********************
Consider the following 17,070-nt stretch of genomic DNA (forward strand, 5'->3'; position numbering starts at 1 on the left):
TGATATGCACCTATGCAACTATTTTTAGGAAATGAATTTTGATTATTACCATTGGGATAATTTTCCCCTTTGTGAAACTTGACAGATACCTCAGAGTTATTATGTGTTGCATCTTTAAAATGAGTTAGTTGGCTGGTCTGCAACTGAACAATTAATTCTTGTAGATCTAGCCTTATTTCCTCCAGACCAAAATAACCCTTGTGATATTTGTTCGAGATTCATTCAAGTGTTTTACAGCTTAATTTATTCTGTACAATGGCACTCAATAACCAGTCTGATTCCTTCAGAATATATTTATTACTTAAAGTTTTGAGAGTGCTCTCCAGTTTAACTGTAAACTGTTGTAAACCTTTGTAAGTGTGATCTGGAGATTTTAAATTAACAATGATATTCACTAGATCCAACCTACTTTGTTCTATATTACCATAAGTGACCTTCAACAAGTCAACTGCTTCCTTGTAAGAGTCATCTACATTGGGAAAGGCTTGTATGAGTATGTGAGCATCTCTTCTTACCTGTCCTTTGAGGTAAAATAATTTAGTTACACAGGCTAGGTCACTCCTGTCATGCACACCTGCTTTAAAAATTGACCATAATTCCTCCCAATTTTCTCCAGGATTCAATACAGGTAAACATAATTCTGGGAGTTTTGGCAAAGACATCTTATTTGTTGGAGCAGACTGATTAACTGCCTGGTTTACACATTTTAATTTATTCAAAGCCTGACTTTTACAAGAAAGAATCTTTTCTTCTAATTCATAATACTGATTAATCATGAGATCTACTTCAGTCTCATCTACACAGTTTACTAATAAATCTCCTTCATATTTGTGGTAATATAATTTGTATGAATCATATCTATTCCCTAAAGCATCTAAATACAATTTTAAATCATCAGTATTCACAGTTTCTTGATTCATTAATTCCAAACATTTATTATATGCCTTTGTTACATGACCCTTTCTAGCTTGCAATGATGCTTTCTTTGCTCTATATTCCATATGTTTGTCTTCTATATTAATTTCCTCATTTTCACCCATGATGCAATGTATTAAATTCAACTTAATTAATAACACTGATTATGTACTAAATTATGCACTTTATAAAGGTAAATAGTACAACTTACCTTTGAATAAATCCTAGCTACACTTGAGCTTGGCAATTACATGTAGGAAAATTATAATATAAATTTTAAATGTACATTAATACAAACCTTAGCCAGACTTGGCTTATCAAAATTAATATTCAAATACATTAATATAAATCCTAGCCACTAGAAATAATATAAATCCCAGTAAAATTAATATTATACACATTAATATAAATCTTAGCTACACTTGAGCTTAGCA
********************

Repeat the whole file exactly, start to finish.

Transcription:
Consider the following 17,070-nt stretch of genomic DNA (forward strand, 5'->3'; position numbering starts at 1 on the left):
TGATATGCACCTATGCAACTATTTTTAGGAAATGAATTTTGATTATTACCATTGGGATAATTTTCCCCTTTGTGAAACTTGACAGATACCTCAGAGTTATTATGTGTTGCATCTTTAAAATGAGTTAGTTGGCTGGTCTGCAACTGAACAATTAATTCTTGTAGATCTAGCCTTATTTCCTCCAGACCAAAATAACCCTTGTGATATTTGTTCGAGATTCATTCAAGTGTTTTACAGCTTAATTTATTCTGTACAATGGCACTCAATAACCAGTCTGATTCCTTCAGAATATATTTATTACTTAAAGTTTTGAGAGTGCTCTCCAGTTTAACTGTAAACTGTTGTAAACCTTTGTAAGTGTGATCTGGAGATTTTAAATTAACAATGATATTCACTAGATCCAACCTACTTTGTTCTATATTACCATAAGTGACCTTCAACAAGTCAACTGCTTCCTTGTAAGAGTCATCTACATTGGGAAAGGCTTGTATGAGTATGTGAGCATCTCTTCTTACCTGTCCTTTGAGGTAAAATAATTTAGTTACACAGGCTAGGTCACTCCTGTCATGCACACCTGCTTTAAAAATTGACCATAATTCCTCCCAATTTTCTCCAGGATTCAATACAGGTAAACATAATTCTGGGAGTTTTGGCAAAGACATCTTATTTGTTGGAGCAGACTGATTAACTGCCTGGTTTACACATTTTAATTTATTCAAAGCCTGACTTTTACAAGAAAGAATCTTTTCTTCTAATTCATAATACTGATTAATCATGAGATCTACTTCAGTCTCATCTACACAGTTTACTAATAAATCTCCTTCATATTTGTGGTAATATAATTTGTATGAATCATATCTATTCCCTAAAGCATCTAAATACAATTTTAAATCATCAGTATTCACAGTTTCTTGATTCATTAATTCCAAACATTTATTATATGCCTTTGTTACATGACCCTTTCTAGCTTGCAATGATGCTTTCTTTGCTCTATATTCCATATGTTTGTCTTCTATATTAATTTCCTCATTTTCACCCATGATGCAATGTATTAAATTCAACTTAATTAATAACACTGATTATGTACTAAATTATGCACTTTATAAAGGTAAATAGTACAACTTACCTTTGAATAAATCCTAGCTACACTTGAGCTTGGCAATTACATGTAGGAAAATTATAATATAAATTTTAAATGTACATTAATACAAACCTTAGCCAGACTTGGCTTATCAAAATTAATATTCAAATACATTAATATAAATCCTAGCCACTAGAAATAATATAAATCCCAGTAAAATTAATATTATACACATTAATATAAATCTTAGCTACACTTGAGCTTAGCA